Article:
Astronomy C

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boomvroomshroom
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Astronomy C

Postby boomvroomshroom » February 23rd, 2015, 8:47 pm

Question marathon for Astronomy.

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Re: Astronomy C

Postby boomvroomshroom » February 23rd, 2015, 8:48 pm

Starting question: Pretend you are an alien observing our solar system. What is the transit probability for Jupiter, our largest planet?

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Re: Astronomy C

Postby Techsam » March 9th, 2015, 7:35 am

Thanks for starting the Astronomy Question Marathon boomvroomshroom! :D

Here is what I believe to be the solution to the question you asked:

To calculate the geometric transit probability of a planet you use the equation: Probability = d*/(2a) where d* is the stellar diameter (=0.0093 AU for the Sun) and a is the planet's orbital radius.

The probability for Jupiter will therefore be = .0093/(5.2*2) = .0894%
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Transit Probablity

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Re: Astronomy C

Postby boomvroomshroom » March 9th, 2015, 9:07 am

Correct! Your turn.

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Re: Astronomy C

Postby Techsam » March 9th, 2015, 9:57 am

Given the black-body radiation curve of Star X, what is the temperature of Star X in Kelvin?
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Black-body Curve for Star X
Blackbody Curve.png (7.21 KiB) Viewed 3182 times

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Re: Astronomy C

Postby finagle29 » March 9th, 2015, 12:40 pm

Using Wien's Displacement Law,  [math]T_{eff}=\frac{b}{\lambda_{max}}=\frac{2.989\times 10^{-3}\,\rm{mK}}{0.4\,\rm{\mu m}}=7245\, \rm{K}[/math]
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Re: Astronomy C

Postby Techsam » March 9th, 2015, 12:43 pm

Correct! Great use of Latex too, I'm impressed ;)

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Re: Astronomy C

Postby boomvroomshroom » March 11th, 2015, 2:58 pm

Reviving this thread...

Define a hot Jupiter and a super earth. How are they same/different from those in our solar system?

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Re: Astronomy C

Postby Techsam » March 12th, 2015, 3:31 pm

Reviving this thread...

Define a hot Jupiter and a super earth. How are they same/different from those in our solar system?
A hot jupiter is a massive gas planet, much like jupiter, but its orbit has drifted closer to the transiting star and has heated up. (Massive planets like Jupiter can also generate their own heat due to their gravitational attracting). Super earths refer to planets that resemble earth, but at much more massive probably around 2-5 times as massive. This planets orbit in the habitable zones, and are assumed to be rocky and contain water on the surface. Large gaseous planets in out solar system (Saturn, Jupiter, Uranus, and Neptune) are found in the outer regions, and the rocky planets (Mercury, Venus, Earth, Mars) are found to orbit in the inner regions. Hot Jupiters differ because they orbit much closer to their parent star, which made astronomers rethink the solar system formations.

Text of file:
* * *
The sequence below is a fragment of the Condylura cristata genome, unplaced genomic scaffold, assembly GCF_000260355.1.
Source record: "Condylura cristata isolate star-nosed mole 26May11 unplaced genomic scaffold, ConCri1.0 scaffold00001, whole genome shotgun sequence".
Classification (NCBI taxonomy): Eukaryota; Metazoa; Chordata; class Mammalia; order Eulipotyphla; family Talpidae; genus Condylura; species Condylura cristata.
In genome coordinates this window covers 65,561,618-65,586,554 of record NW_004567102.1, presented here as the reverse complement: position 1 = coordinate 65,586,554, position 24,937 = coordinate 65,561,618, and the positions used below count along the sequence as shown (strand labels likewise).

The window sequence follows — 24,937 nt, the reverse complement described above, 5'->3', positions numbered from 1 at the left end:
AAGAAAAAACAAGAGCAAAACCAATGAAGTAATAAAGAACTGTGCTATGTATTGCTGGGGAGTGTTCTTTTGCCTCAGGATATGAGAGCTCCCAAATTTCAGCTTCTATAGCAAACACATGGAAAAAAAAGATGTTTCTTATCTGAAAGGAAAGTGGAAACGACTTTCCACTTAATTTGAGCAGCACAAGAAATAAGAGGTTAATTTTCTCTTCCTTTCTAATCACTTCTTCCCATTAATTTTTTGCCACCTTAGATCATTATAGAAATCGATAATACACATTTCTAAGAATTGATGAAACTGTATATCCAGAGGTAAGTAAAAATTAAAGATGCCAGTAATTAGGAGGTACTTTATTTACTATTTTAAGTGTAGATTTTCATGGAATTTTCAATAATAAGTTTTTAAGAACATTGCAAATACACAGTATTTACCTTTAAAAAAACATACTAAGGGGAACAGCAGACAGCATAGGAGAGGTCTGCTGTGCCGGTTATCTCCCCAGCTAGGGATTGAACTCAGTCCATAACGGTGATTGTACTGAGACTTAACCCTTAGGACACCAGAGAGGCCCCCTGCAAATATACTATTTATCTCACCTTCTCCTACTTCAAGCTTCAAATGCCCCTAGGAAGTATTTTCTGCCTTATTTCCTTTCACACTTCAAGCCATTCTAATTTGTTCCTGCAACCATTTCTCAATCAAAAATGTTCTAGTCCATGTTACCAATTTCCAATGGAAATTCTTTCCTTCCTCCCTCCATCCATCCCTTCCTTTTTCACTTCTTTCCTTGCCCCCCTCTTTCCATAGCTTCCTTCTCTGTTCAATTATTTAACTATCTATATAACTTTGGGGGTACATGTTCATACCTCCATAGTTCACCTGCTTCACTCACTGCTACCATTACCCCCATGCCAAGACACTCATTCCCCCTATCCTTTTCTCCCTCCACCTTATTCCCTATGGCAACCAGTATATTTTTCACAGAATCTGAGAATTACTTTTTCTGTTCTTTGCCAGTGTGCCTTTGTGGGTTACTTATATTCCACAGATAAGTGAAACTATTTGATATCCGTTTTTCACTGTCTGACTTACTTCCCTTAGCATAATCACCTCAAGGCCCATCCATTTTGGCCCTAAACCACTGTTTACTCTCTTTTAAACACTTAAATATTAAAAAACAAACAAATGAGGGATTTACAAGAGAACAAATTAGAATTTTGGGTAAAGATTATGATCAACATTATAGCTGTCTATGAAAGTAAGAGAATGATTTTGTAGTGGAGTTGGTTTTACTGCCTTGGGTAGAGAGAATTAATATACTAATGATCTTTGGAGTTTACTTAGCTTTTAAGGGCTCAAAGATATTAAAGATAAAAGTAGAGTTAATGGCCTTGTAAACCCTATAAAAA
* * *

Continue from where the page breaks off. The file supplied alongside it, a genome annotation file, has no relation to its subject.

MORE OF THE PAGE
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Re: Astronomy C

Postby boomvroomshroom » March 12th, 2015, 3:49 pm

Reviving this thread...

Define a hot Jupiter and a super earth. How are they same/different from those in our solar system?
A hot jupiter is a massive gas planet, much like jupiter, but its orbit has drifted closer to the transiting star and has heated up. (Massive planets like Jupiter can also generate their own heat due to their gravitational attracting). Super earths refer to planets that resemble earth, but at much more massive probably around 2-5 times as massive. This planets orbit in the habitable zones, and are assumed to be rocky and contain water on the surface. Large gaseous planets in out solar system (Saturn, Jupiter, Uranus, and Neptune) are found in the outer regions, and the rocky planets (Mercury, Venus, Earth, Mars) are found to orbit in the inner regions. Hot Jupiters differ because they orbit much closer to their parent star, which made astronomers rethink the solar system formations.
Correct. Your turn!


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